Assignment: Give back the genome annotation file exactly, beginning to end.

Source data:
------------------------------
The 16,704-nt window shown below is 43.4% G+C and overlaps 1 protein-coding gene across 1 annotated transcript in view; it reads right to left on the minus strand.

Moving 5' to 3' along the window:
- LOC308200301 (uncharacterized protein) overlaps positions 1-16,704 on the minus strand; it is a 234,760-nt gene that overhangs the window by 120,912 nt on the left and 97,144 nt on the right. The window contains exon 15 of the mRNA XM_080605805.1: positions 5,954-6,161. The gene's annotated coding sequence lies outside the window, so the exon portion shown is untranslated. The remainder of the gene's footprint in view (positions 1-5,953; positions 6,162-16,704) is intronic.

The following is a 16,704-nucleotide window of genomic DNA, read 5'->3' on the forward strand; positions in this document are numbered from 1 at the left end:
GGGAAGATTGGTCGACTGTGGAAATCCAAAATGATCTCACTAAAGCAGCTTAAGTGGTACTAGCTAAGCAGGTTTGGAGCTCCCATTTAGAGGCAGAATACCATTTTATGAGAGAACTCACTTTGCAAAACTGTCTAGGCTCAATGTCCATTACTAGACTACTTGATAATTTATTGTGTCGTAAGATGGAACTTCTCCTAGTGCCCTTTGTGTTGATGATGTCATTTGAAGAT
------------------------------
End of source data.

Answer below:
The 16,704-nt window shown below is 43.4% G+C and overlaps 1 protein-coding gene across 1 annotated transcript in view; it reads right to left on the minus strand.

Moving 5' to 3' along the window:
- LOC308200301 (uncharacterized protein) overlaps positions 1-16,704 on the minus strand; it is a 234,760-nt gene that overhangs the window by 120,912 nt on the left and 97,144 nt on the right. The window contains exon 15 of the mRNA XM_080605805.1: positions 5,954-6,161. The gene's annotated coding sequence lies outside the window, so the exon portion shown is untranslated. The remainder of the gene's footprint in view (positions 1-5,953; positions 6,162-16,704) is intronic.

The following is a 16,704-nucleotide window of genomic DNA, read 5'->3' on the forward strand; positions in this document are numbered from 1 at the left end:
GGGAAGATTGGTCGACTGTGGAAATCCAAAATGATCTCACTAAAGCAGCTTAAGTGGTACTAGCTAAGCAGGTTTGGAGCTCCCATTTAGAGGCAGAATACCATTTTATGAGAGAACTCACTTTGCAAAACTGTCTAGGCTCAATGTCCATTACTAGACTACTTGATAATTTATTGTGTCGTAAGATGGAACTTCTCCTAGTGCCCTTTGTGTTGATGATGTCATTTGAAGAT